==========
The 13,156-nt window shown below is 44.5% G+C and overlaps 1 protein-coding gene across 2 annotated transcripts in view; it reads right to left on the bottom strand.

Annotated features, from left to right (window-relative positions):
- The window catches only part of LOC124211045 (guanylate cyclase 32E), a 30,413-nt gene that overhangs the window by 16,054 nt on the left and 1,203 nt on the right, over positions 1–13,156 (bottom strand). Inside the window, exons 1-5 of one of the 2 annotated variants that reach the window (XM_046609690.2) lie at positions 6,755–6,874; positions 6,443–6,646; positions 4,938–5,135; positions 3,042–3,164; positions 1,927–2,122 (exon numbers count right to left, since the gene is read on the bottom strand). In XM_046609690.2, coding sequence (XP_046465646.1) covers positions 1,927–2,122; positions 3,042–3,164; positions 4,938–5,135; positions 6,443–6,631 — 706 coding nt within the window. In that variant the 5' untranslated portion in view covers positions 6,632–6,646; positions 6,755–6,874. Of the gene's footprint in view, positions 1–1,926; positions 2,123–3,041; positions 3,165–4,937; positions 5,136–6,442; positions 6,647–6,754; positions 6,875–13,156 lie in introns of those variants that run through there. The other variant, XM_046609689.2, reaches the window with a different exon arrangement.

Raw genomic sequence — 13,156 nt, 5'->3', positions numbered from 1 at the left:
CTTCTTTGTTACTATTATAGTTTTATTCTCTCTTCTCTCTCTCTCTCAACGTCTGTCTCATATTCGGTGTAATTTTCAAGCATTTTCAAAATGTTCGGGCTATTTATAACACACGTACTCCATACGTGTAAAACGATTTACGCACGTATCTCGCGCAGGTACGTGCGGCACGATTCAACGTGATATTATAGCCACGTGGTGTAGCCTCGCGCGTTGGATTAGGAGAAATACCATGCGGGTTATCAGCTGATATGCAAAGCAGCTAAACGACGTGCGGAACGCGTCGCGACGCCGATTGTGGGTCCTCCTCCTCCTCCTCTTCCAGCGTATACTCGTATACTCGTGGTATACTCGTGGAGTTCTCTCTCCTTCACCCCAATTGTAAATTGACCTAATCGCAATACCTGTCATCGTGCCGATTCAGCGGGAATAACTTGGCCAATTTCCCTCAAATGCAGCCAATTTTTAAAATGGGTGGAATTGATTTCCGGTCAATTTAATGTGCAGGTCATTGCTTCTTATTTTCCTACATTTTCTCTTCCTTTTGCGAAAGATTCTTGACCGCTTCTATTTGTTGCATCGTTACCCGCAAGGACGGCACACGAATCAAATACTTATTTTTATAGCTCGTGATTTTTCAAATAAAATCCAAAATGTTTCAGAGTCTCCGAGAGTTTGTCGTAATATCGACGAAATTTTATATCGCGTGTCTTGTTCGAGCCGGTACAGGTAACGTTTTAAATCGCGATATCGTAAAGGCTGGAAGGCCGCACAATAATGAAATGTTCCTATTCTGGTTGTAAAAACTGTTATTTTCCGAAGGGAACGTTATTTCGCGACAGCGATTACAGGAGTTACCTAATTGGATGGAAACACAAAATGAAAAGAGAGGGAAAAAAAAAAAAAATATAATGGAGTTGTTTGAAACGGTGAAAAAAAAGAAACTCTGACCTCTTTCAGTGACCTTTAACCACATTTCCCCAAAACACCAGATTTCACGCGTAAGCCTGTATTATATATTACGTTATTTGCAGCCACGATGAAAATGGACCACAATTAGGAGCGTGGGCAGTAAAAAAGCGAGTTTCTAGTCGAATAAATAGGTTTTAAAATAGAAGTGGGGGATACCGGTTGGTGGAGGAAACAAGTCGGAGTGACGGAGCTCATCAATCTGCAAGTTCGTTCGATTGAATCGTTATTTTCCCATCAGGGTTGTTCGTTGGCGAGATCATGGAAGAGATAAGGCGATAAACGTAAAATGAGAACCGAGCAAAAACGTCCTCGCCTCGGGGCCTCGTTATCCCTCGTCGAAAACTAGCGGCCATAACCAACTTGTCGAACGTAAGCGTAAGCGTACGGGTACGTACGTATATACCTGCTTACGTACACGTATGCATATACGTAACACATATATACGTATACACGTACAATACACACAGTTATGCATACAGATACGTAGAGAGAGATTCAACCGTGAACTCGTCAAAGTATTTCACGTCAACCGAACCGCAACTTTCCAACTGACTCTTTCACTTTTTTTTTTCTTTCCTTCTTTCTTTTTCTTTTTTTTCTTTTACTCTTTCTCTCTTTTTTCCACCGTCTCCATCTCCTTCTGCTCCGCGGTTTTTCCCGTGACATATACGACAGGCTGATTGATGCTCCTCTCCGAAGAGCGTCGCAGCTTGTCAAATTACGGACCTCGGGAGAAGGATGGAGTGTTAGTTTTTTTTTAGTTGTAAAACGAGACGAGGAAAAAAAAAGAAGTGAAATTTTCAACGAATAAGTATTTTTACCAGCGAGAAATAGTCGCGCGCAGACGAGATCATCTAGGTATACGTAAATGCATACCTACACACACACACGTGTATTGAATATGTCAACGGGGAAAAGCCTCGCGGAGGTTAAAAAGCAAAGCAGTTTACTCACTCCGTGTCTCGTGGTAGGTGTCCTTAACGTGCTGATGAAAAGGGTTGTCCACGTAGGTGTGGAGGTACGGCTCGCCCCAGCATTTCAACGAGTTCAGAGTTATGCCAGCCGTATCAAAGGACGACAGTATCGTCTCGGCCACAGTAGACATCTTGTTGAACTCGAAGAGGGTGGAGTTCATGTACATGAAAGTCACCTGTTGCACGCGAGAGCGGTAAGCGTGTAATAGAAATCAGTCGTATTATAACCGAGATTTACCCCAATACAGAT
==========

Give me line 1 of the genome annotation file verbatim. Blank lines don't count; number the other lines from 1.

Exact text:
The 13,156-nt window shown below is 44.5% G+C and overlaps 1 protein-coding gene across 2 annotated transcripts in view; it reads right to left on the bottom strand.